“The Universal Declaration of Human Rights sets out basic freedoms that every one of us is entitled to, such as freedom of thought, speech, religion and belief. However, not everyone may know what these rights are and how they are currently protected in UK law. Today, it is time to remind ourselves of our human rights and how to uphold them in our lives – at work, at school, in our communities – to fight any kind of discrimination. This project aims to raise awareness of our fundamental rights and of how we can all take action to seek equal dignity, equal justice and equal opportunity.” — Alistair Spalding CBE, Artistic Director and Chief Executive, Sadler’s Wells

“We are delighted that arts and cultural organisations across the UK are choosing to mark the 70th anniversary of the Universal Declaration of Human Rights in such a creative and visible way. It is essential that all people understand they have fundamental rights so they can stand up for their own rights and those of others. This project will powerfully convey this message in the UK, and we hope it will have a long-lasting impact.” — Laurent Sauveur, Chief External Outreach, Office of the United Nations High Commissioner for Human Rights

“The 1948 Universal Declaration of Human Rights was forged with great care and wisdom from the great horrors of the 20th century and is still our best guide today for building or maintaining a decent society. With powerful forces now aligning to erode its authority, let’s do all we can to bequeath it safely to our children and grandchildren as they face the challenges of a rapidly changing world.” — Kazuo Ishiguro

“Flags are a great way to bring all kinds of people together. This project will create a symbol showing that human rights are for everyone. If we are to all unite behind them, we must educate people to understand their full meaning and the role they play in our daily lives.” – David Isaac, Equality and Human Rights Commission, Chair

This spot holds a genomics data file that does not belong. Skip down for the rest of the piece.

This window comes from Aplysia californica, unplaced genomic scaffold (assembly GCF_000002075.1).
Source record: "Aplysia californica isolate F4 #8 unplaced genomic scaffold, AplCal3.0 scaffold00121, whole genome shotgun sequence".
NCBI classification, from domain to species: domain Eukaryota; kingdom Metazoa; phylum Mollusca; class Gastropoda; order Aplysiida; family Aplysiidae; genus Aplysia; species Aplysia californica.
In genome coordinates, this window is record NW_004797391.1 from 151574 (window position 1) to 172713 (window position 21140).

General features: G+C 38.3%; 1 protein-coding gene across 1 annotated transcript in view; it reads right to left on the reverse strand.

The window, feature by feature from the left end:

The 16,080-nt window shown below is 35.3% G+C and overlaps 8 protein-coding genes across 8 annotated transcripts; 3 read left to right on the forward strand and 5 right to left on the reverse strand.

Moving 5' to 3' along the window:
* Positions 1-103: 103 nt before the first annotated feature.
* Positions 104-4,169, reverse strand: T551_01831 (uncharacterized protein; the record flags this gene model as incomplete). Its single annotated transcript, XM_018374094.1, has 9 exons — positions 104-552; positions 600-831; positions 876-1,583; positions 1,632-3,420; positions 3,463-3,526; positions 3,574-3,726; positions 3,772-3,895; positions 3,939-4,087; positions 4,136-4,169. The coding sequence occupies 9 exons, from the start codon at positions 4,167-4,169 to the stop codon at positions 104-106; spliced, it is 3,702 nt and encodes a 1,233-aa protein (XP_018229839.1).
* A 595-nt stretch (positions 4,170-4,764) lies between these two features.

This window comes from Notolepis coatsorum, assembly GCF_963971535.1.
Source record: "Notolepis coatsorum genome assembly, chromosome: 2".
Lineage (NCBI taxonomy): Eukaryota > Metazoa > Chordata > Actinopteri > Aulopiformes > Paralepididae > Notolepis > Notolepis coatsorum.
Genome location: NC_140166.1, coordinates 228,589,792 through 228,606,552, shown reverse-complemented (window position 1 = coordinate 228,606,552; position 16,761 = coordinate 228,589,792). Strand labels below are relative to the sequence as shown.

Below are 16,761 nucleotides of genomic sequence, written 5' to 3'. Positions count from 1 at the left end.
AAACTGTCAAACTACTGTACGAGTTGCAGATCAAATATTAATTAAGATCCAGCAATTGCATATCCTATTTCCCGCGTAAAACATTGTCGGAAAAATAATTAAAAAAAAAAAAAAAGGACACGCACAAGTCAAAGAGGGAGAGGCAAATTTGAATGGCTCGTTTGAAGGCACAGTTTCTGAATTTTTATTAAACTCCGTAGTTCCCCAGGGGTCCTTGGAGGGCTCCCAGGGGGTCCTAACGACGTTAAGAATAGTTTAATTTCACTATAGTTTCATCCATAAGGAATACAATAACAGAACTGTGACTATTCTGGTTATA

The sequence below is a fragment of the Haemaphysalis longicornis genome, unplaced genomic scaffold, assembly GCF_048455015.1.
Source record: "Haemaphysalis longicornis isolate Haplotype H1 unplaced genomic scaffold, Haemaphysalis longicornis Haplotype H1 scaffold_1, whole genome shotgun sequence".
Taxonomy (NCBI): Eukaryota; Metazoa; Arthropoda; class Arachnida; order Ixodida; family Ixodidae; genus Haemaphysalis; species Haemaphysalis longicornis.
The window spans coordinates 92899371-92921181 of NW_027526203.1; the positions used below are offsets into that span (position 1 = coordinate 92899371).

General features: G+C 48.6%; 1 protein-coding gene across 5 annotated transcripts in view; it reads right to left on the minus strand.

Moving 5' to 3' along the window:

“The Declaration of Human Rights was momentous for citizens and nations around the world. It gave us freedoms never imagined and opportunities which previously were only for the few. Throughout its history, Coventry has always pioneered activism, fighting for workers’ rights, promoting equality, tackling racism, making a case for arts in education, welcoming new communities, finding solutions for poverty and health inequalities. We recognise the challenges and issues that continue to face our communities and have put freedom, democracy and equality at the centre of our Coventry 2021 movement. – Chenine Bhathena, Creative Director for Coventry City of Culture Trust

“We all have them, and we all need them. This project is about remembering our collective humanity, and learning about our rights so that we might protect them as they protect us. Arts organisations and human rights charities across the UK are marking the 70th anniversary of the Universal Declaration of Human Rights in a genuinely creative and visible way which we hope it will have a long-lasting impact. — Kate McGrath, Director, Fuel